[17]  When we determine a complaint alleging a breach of broadcasting standards, we first give consideration to the right to freedom of expression. We weigh the value of the item against the level of actual or potential harm that might be caused by the broadcast.

[18]  In this case, Ms Evans has alleged that the broadcast had low value in terms of public interest, while also having the potential to cause significant harm to viewers, including child viewers.

[19]  We all agreed that the content broadcast during this episode of The DailyMail TV went beyond what could be expected from a PGR-classified programme, broadcast during children’s normally accepted viewing times. We also agreed that the disturbing and graphic nature of the programme required an audience advisory. In our view the programme contained adult themes of violence and sexual material, and distressing content. As the broadcaster accepts, the programme is clearly targeted at adult viewers. We consider that this episode should have been classified AO and should not have been aired during the PGR timeslot and children’s normally accepted viewing times.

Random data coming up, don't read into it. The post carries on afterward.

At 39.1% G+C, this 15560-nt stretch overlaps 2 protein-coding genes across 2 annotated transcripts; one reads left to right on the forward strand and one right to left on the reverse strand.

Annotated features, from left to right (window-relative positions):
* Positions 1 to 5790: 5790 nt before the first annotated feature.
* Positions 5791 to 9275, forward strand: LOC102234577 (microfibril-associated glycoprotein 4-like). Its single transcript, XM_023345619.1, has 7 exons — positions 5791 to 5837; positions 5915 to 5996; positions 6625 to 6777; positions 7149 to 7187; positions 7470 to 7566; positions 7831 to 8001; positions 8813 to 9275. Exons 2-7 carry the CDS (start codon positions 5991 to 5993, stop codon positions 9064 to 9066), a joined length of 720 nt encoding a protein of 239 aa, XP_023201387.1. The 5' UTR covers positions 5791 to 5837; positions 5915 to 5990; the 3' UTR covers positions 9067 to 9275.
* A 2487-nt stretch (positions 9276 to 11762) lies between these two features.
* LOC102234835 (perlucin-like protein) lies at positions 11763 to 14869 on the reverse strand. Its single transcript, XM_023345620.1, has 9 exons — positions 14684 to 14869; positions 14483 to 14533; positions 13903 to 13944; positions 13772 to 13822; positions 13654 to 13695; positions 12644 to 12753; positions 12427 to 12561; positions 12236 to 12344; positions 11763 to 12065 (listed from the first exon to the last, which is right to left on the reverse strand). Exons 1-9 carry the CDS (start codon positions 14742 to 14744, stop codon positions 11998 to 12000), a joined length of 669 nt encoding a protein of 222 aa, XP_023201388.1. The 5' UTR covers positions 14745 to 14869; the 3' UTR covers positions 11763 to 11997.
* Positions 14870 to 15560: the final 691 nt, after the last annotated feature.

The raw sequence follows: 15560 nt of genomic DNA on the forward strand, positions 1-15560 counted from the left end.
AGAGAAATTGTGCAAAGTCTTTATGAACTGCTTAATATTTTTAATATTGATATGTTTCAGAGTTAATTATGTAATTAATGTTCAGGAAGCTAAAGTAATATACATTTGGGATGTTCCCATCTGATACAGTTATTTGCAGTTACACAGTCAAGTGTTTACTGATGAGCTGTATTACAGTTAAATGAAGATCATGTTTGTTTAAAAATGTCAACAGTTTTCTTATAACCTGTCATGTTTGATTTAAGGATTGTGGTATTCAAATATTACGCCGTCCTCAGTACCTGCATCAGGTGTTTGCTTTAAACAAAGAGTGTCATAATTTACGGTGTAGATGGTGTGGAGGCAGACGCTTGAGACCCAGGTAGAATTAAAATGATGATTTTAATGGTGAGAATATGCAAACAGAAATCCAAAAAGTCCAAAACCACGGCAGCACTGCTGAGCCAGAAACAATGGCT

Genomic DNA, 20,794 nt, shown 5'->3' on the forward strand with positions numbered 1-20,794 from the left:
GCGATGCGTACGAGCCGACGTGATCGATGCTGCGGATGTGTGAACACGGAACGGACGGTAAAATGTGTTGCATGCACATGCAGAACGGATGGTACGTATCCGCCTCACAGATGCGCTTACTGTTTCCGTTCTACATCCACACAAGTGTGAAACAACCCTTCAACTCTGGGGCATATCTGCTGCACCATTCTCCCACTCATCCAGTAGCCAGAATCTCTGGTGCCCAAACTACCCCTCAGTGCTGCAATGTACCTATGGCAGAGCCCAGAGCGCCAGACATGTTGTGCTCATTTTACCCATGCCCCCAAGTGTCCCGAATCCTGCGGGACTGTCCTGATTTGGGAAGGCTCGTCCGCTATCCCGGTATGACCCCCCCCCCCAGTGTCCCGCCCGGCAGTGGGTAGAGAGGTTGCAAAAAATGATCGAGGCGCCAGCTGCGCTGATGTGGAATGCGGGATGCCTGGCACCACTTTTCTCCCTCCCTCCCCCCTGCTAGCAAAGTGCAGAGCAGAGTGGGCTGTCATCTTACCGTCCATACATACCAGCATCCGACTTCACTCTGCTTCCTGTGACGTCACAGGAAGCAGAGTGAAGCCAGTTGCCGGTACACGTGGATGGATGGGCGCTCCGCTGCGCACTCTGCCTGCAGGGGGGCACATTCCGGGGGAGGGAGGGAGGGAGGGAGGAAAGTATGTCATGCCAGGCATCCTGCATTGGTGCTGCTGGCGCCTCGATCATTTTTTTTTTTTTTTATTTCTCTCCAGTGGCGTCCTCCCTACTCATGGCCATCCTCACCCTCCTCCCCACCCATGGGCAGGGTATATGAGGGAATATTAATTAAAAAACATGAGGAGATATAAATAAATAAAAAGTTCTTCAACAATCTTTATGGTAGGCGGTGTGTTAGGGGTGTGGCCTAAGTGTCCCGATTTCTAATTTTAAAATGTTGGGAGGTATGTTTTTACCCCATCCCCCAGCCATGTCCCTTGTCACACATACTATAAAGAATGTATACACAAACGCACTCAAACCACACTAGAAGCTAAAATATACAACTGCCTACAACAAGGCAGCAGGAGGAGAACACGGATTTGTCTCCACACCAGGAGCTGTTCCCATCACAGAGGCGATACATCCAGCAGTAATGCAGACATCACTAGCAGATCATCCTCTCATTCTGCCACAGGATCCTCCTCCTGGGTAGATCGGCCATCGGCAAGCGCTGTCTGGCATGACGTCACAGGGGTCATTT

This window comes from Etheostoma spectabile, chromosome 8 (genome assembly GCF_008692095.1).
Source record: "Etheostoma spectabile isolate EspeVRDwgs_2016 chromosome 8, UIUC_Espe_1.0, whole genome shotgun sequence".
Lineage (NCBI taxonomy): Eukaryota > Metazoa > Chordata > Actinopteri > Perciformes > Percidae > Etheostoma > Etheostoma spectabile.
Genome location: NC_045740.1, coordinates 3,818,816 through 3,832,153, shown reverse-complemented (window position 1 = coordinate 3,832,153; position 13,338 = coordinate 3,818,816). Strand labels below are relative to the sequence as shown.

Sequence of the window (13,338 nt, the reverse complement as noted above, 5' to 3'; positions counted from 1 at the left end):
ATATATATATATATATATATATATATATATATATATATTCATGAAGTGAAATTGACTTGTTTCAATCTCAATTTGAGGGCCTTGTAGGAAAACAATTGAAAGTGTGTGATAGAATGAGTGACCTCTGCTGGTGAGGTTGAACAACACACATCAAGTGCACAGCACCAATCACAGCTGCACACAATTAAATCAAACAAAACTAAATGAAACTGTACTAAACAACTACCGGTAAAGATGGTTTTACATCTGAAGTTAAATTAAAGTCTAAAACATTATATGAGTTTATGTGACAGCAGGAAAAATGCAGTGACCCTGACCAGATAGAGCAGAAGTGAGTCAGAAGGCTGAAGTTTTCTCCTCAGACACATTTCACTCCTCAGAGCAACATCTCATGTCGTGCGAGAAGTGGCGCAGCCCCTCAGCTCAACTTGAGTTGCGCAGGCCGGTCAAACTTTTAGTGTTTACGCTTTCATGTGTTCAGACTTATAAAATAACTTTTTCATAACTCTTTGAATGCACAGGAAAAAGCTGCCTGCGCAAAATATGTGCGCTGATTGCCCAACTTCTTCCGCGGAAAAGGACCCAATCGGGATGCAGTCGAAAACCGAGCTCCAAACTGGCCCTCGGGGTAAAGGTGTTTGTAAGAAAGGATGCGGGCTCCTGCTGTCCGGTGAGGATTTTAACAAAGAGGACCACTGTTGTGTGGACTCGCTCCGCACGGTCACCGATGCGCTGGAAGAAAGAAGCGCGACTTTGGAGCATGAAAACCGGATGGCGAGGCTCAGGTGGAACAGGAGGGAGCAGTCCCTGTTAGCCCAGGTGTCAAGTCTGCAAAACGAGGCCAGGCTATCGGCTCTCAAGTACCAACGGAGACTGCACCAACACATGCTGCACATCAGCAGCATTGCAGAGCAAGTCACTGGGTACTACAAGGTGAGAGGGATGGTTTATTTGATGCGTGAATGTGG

[20]  We are satisfied that upholding this complaint does not represent an unreasonable or unjustified limit on the broadcaster’s right to freedom of expression. While we agreed that this programme had relatively low value in terms of the right to freedom of expression, we are not saying it should not have been broadcast at all. Rather, the disturbing nature of the content in this particular episode required further steps to be taken by the broadcaster, to ensure audiences were provided with sufficient information about the likely upcoming content. This would have enabled audiences to make an informed decision about whether the episode was suitable for them, or children in their care, to watch.